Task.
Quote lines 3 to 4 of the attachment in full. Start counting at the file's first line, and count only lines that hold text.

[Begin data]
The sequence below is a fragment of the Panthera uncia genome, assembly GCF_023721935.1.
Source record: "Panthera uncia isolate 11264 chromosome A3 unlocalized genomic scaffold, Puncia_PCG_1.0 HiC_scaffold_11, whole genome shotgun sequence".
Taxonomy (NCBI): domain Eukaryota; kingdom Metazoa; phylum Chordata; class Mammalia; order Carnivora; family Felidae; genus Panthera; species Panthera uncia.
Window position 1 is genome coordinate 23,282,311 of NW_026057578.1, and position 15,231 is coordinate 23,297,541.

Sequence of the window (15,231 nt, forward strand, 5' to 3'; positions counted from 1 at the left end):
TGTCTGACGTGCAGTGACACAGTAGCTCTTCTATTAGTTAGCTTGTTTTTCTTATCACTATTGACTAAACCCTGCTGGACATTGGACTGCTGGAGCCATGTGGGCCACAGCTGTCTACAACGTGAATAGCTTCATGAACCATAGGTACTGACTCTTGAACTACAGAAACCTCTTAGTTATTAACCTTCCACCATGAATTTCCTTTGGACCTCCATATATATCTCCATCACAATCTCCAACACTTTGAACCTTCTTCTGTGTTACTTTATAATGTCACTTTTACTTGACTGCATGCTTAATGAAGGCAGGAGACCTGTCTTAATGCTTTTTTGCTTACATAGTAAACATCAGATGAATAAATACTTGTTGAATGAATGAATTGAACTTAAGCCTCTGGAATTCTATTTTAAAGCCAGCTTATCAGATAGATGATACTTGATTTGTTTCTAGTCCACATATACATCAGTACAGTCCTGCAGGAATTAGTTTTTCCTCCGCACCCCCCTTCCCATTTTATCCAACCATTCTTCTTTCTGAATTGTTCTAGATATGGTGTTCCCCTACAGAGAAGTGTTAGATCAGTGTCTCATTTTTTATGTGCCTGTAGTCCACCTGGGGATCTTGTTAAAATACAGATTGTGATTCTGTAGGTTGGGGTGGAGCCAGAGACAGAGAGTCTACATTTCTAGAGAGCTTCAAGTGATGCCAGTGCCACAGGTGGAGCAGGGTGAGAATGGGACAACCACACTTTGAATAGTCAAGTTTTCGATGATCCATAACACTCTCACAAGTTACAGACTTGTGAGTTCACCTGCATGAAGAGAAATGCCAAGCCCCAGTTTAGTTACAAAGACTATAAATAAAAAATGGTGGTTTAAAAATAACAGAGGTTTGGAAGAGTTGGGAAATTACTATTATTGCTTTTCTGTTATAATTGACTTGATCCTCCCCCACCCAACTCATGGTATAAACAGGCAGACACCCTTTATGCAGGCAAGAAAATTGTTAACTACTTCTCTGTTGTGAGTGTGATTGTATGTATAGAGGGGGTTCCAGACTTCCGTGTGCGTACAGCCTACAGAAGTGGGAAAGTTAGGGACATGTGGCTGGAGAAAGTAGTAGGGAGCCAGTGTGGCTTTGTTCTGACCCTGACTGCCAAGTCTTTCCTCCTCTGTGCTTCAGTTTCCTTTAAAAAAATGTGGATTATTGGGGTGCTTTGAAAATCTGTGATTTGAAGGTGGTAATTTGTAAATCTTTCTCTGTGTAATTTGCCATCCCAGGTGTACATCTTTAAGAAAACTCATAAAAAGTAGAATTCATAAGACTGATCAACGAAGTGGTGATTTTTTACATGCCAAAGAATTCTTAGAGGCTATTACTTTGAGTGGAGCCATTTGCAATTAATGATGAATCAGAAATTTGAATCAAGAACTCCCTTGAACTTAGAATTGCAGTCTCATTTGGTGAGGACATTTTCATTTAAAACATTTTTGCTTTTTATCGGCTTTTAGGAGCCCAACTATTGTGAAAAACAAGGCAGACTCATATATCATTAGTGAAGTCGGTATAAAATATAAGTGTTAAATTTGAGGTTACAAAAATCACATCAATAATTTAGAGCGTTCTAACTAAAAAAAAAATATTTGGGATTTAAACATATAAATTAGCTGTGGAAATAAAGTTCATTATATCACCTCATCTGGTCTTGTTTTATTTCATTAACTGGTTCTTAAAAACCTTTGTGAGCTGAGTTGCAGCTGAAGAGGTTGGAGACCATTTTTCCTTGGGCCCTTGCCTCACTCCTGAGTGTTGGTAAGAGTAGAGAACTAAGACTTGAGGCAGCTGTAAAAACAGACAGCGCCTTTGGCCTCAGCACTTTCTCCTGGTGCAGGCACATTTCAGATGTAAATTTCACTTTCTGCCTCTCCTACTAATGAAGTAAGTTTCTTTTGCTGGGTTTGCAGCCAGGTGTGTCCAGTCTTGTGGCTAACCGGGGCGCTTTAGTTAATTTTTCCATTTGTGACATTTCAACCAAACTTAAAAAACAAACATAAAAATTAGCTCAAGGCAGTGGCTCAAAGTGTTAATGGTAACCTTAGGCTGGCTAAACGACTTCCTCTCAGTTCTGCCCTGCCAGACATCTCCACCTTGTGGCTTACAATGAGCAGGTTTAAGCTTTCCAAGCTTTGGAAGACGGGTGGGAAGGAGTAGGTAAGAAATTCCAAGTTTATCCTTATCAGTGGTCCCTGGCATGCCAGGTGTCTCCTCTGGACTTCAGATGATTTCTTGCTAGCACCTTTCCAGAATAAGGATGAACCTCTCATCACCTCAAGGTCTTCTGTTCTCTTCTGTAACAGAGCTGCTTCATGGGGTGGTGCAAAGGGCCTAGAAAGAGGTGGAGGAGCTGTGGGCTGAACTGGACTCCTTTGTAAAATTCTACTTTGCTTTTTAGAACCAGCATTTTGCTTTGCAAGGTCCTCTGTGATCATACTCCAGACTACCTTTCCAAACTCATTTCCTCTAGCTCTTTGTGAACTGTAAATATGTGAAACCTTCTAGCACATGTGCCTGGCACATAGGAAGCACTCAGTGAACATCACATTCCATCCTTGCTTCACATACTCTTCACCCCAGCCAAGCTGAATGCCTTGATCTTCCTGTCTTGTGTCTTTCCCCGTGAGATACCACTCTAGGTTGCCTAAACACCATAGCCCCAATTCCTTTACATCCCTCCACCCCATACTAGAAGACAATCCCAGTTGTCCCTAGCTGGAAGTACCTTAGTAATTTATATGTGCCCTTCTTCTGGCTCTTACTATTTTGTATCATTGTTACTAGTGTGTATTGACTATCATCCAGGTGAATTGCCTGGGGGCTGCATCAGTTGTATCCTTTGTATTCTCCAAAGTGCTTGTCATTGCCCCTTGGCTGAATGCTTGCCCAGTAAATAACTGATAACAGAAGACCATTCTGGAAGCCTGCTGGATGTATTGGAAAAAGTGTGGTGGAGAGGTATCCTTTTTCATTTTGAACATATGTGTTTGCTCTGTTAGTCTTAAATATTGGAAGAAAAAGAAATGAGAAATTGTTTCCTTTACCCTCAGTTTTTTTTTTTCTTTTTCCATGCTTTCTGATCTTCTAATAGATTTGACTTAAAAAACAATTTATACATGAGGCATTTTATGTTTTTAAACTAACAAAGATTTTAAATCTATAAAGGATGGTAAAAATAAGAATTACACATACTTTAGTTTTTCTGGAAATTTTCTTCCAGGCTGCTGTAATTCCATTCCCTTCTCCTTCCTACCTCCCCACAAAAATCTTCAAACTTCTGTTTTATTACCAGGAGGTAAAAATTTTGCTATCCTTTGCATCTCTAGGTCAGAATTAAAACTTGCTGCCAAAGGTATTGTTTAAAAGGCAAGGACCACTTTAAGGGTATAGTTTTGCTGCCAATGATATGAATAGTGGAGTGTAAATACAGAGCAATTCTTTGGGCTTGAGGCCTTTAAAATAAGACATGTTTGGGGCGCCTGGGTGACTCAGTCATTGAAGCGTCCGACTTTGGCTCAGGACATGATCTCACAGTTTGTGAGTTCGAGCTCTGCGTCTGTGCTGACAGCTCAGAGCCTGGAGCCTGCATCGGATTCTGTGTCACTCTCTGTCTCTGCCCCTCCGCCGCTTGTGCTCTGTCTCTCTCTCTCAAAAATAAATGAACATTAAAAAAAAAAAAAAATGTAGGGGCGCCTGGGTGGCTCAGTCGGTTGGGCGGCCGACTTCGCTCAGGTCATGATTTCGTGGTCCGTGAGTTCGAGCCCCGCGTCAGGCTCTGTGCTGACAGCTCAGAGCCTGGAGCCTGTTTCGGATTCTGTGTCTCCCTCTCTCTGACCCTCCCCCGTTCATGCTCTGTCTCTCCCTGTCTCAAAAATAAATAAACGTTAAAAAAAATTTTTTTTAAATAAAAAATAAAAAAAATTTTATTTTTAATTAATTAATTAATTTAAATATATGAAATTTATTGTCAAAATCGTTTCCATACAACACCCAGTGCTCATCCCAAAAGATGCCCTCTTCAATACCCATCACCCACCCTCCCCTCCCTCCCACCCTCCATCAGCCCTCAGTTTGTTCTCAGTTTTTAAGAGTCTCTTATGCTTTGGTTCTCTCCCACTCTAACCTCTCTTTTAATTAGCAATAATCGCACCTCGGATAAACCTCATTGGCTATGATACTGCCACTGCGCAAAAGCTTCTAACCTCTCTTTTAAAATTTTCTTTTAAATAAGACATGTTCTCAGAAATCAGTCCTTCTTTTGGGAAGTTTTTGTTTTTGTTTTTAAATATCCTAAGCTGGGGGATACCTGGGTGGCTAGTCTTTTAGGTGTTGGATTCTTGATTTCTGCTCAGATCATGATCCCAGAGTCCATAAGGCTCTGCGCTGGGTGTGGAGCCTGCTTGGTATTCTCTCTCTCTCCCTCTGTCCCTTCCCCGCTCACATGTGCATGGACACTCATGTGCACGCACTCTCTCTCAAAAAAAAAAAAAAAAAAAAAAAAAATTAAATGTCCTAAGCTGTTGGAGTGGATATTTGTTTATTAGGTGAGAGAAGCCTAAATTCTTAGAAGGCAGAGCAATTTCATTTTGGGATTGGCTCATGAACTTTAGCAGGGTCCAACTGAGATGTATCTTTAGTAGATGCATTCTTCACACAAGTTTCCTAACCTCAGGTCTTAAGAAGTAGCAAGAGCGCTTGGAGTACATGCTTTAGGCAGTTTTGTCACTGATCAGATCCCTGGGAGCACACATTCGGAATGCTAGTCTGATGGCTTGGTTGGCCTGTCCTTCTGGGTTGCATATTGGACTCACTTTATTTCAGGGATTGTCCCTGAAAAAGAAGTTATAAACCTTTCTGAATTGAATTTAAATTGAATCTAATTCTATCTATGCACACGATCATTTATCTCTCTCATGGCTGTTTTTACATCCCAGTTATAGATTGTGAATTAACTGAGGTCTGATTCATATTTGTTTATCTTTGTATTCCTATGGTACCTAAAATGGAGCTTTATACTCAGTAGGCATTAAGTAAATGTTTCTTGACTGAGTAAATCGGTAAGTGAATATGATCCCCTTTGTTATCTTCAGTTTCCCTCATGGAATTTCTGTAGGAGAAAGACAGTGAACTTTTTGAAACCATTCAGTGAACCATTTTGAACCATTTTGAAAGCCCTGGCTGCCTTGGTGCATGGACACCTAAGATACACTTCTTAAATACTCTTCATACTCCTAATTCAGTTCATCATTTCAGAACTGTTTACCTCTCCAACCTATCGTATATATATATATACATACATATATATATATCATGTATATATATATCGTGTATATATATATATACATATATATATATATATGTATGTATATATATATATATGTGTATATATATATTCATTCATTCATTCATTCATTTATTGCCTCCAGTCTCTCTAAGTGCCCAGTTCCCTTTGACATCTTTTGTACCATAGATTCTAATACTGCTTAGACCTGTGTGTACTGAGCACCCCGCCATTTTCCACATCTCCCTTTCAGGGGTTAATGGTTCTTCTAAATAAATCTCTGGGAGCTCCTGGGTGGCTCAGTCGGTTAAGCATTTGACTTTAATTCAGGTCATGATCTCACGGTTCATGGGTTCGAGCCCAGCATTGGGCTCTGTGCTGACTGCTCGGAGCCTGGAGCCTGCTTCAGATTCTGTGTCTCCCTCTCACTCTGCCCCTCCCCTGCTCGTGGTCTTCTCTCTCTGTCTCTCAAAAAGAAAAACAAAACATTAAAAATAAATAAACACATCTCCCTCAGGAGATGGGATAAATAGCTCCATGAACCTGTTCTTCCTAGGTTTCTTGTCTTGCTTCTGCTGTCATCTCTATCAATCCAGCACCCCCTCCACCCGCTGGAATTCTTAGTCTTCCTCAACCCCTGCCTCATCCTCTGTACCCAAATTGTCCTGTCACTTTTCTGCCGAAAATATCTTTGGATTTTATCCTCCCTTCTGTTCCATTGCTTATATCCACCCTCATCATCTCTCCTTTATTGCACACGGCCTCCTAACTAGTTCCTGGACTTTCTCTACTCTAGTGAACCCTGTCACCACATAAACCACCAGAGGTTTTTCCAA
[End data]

Taxonomy (NCBI): domain Eukaryota; kingdom Metazoa; phylum Chordata; class Mammalia; order Carnivora; family Felidae; genus Panthera; species Panthera uncia.
Window position 1 is genome coordinate 23,282,311 of NW_026057578.1, and position 15,231 is coordinate 23,297,541.